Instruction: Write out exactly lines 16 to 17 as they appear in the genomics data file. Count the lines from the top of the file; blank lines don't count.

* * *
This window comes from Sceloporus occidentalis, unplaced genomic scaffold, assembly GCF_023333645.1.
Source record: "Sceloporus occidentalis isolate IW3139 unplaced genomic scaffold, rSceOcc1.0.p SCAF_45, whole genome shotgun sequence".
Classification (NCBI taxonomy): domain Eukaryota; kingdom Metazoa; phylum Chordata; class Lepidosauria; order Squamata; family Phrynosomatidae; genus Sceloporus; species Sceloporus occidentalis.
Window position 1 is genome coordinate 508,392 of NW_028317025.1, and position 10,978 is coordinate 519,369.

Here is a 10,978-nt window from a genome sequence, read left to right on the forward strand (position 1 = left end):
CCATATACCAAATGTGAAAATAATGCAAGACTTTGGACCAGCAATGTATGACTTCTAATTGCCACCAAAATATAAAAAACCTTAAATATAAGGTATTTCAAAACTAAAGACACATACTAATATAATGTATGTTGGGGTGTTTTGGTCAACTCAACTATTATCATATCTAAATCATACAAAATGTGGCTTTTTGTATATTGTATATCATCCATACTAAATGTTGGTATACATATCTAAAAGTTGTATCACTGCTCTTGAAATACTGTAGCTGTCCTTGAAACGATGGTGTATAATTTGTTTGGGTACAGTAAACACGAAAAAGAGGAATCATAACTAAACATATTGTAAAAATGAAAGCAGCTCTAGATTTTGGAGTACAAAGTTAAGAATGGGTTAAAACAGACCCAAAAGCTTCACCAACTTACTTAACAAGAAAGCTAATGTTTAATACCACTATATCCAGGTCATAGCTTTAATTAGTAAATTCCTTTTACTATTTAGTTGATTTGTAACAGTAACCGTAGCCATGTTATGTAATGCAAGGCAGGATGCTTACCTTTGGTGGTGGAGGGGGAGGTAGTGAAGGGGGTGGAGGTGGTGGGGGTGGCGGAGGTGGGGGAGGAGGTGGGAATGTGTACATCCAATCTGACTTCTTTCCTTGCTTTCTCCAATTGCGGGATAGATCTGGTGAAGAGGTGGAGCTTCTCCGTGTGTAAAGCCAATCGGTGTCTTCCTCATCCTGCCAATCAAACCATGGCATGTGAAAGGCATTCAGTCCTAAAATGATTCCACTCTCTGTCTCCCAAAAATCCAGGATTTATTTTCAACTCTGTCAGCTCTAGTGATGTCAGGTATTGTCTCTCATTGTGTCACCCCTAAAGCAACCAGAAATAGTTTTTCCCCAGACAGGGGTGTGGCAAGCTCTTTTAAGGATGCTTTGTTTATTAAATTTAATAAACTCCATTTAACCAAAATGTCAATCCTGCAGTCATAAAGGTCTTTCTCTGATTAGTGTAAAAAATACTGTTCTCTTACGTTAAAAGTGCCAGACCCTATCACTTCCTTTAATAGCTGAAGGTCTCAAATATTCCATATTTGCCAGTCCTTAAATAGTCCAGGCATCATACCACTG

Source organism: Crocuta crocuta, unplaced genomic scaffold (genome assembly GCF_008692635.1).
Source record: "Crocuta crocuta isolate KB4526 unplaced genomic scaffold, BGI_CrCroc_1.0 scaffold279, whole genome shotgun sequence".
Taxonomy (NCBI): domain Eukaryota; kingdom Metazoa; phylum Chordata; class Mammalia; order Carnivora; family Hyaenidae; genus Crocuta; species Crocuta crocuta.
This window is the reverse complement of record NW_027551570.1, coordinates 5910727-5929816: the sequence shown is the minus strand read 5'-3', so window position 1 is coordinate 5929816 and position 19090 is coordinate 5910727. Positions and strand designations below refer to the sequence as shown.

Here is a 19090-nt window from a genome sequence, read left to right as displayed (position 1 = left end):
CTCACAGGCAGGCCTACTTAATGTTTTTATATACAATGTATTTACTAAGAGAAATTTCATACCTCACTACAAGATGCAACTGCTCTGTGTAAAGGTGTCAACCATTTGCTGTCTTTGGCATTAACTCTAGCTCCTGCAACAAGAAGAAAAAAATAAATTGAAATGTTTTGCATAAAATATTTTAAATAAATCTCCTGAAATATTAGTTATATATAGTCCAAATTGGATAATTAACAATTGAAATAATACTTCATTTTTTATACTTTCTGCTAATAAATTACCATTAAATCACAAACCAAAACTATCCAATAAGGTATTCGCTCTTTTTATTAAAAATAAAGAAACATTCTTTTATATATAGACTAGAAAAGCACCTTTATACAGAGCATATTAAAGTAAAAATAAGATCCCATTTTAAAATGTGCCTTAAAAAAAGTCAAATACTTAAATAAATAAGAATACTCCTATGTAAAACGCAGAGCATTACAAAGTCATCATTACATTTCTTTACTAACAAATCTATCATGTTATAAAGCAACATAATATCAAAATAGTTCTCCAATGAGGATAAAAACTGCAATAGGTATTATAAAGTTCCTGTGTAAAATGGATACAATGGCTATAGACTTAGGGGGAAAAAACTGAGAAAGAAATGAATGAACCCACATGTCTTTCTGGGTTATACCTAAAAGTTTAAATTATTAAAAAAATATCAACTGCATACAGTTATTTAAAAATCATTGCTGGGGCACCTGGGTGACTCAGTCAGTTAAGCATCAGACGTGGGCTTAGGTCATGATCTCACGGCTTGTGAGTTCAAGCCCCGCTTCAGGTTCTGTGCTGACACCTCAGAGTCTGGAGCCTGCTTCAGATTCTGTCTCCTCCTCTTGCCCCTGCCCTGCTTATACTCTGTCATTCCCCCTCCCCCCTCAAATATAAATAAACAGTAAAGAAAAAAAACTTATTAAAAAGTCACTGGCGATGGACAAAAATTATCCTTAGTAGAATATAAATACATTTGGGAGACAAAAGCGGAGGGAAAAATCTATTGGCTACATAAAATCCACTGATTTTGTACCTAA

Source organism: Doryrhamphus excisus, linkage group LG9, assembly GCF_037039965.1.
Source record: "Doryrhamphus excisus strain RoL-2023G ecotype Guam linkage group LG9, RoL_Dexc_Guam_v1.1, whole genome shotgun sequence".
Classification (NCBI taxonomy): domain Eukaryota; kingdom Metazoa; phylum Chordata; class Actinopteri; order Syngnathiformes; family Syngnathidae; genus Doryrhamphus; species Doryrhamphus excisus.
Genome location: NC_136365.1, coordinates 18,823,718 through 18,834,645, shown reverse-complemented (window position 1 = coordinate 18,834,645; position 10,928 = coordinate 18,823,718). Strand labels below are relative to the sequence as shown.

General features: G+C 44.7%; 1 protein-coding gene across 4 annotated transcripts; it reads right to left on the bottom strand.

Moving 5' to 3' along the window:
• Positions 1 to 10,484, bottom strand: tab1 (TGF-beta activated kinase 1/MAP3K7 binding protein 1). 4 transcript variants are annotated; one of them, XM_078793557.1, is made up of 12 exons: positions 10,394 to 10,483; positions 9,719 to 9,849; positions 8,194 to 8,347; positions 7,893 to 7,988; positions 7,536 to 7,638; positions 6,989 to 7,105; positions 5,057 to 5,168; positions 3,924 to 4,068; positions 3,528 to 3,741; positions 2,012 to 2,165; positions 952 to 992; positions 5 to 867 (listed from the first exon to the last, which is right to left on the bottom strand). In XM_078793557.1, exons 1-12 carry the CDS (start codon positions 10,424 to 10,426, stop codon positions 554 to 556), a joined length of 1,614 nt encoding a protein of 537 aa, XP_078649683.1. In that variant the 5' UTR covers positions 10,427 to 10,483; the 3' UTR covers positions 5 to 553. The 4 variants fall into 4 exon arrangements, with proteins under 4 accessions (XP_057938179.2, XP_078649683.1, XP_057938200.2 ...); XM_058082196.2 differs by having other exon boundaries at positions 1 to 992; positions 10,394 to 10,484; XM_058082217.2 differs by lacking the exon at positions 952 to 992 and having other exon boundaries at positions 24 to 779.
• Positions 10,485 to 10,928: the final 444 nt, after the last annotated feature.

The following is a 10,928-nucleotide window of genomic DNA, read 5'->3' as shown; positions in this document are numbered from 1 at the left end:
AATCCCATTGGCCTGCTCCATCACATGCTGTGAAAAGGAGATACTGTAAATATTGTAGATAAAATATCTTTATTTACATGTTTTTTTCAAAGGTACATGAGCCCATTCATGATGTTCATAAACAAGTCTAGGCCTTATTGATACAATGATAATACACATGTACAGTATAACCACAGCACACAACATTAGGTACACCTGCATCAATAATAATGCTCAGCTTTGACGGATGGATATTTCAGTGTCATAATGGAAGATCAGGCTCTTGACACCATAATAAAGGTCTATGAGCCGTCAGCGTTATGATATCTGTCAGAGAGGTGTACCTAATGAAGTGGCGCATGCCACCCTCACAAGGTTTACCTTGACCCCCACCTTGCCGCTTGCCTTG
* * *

Genome location: NC_136365.1, coordinates 18,823,718 through 18,834,645, shown reverse-complemented (window position 1 = coordinate 18,834,645; position 10,928 = coordinate 18,823,718). Strand labels below are relative to the sequence as shown.

General features: G+C 44.7%; 1 protein-coding gene across 4 annotated transcripts; it reads right to left on the bottom strand.